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Impacted Canines

An impacted tooth is a tooth that is blocked or “stuck” underneath the gum line, and does not erupt into its correct position on its own. Most often, an impacted tooth will be a third molar, or wisdom tooth, though it is a common occurrence in canine teeth as well. Canine teeth are located at the corners of the arch, next to the incisors. They have one pointed edge (cusp) which is used for holding, grasping, and tearing food. Because of the canine’s long root, they are very strong, stable teeth. Canines are usually the last teeth to erupt, and usually do so when your child is around the age of 12 or 13.

The American Association of Orthodontists recommends that children have an orthodontic examination by the age of seven, which allows us the opportunity to monitor your child’s teeth eruption and detect impactions early.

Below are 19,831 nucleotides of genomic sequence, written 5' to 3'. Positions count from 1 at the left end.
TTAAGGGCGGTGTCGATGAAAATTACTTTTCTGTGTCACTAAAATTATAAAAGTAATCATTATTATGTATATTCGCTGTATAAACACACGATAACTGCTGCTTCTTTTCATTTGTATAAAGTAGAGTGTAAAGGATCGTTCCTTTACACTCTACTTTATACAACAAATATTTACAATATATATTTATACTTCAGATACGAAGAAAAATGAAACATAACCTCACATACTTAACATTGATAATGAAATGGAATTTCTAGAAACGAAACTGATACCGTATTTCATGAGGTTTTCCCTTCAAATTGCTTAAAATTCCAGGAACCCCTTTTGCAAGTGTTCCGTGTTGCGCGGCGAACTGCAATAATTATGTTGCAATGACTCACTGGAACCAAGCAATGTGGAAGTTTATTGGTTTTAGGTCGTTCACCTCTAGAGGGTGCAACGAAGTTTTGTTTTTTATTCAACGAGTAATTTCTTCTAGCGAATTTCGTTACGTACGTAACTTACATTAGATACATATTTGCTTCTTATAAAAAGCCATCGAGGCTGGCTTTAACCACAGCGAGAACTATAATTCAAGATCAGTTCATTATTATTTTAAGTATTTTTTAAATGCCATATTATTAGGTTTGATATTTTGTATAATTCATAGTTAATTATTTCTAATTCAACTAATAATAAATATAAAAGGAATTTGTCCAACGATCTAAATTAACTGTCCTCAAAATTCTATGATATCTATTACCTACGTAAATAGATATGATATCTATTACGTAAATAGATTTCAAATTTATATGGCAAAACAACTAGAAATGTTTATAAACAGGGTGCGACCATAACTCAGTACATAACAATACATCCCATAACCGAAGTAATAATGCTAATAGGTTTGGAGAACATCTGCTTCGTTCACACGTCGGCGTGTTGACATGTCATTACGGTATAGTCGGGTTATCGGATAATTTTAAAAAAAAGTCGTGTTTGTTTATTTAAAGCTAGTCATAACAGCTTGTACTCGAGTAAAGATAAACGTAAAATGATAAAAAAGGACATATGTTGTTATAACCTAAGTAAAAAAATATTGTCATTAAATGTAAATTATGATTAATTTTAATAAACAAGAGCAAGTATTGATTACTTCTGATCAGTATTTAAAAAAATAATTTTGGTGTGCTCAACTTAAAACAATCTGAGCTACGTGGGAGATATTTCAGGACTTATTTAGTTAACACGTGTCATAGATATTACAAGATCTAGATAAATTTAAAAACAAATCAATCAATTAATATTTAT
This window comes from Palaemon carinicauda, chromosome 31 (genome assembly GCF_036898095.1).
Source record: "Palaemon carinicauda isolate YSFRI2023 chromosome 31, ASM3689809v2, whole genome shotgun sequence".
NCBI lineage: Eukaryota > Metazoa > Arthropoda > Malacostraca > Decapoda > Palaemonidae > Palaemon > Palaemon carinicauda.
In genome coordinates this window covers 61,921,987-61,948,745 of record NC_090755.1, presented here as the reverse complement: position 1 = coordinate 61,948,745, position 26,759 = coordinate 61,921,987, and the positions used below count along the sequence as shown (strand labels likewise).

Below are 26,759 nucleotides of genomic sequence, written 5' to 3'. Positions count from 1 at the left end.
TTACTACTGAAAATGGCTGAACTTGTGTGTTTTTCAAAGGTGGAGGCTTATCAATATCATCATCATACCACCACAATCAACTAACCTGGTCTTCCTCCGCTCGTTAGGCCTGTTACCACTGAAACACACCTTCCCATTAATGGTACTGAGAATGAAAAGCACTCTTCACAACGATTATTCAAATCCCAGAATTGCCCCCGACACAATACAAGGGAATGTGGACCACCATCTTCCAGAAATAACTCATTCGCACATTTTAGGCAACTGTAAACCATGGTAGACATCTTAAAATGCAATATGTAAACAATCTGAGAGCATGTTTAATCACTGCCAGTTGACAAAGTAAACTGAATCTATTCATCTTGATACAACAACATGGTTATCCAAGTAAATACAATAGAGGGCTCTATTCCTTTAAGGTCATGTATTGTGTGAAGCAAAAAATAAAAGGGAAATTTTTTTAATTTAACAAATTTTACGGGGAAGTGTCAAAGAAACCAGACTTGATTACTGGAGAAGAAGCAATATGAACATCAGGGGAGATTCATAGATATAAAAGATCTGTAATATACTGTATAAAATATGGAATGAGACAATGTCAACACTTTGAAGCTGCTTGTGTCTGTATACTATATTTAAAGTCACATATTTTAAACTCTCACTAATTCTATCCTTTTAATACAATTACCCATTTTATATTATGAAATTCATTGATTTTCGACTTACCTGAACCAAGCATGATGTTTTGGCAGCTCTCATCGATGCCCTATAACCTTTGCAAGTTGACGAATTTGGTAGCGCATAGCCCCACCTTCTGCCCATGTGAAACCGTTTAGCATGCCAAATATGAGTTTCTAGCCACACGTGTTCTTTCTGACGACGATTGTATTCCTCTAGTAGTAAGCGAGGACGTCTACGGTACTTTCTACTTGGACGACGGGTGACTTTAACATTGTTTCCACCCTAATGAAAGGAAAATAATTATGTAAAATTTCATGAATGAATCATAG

Most exposures are done in the office by Dr. Whateley, using a numbing agent and Laser.  The Laser is a device that removes a small amount of tissue to uncover the tooth so that we can bond an orthodontic bracket on it to help it "erupt" properly.  Depending on the severity of the impaction, we may need to use an additional device, called a TAD to help direct it into the proper space.  It typically takes 4-9 months for an impacted cuspid to come in, but rest assured we will be getting all of the remaining teeth into their proper postions while that is happening!

With early detection and combined laser and orthodontic treatment, impacted canines can be allowed to erupt and/or be guided to the most ideal position in your child’s mouth.

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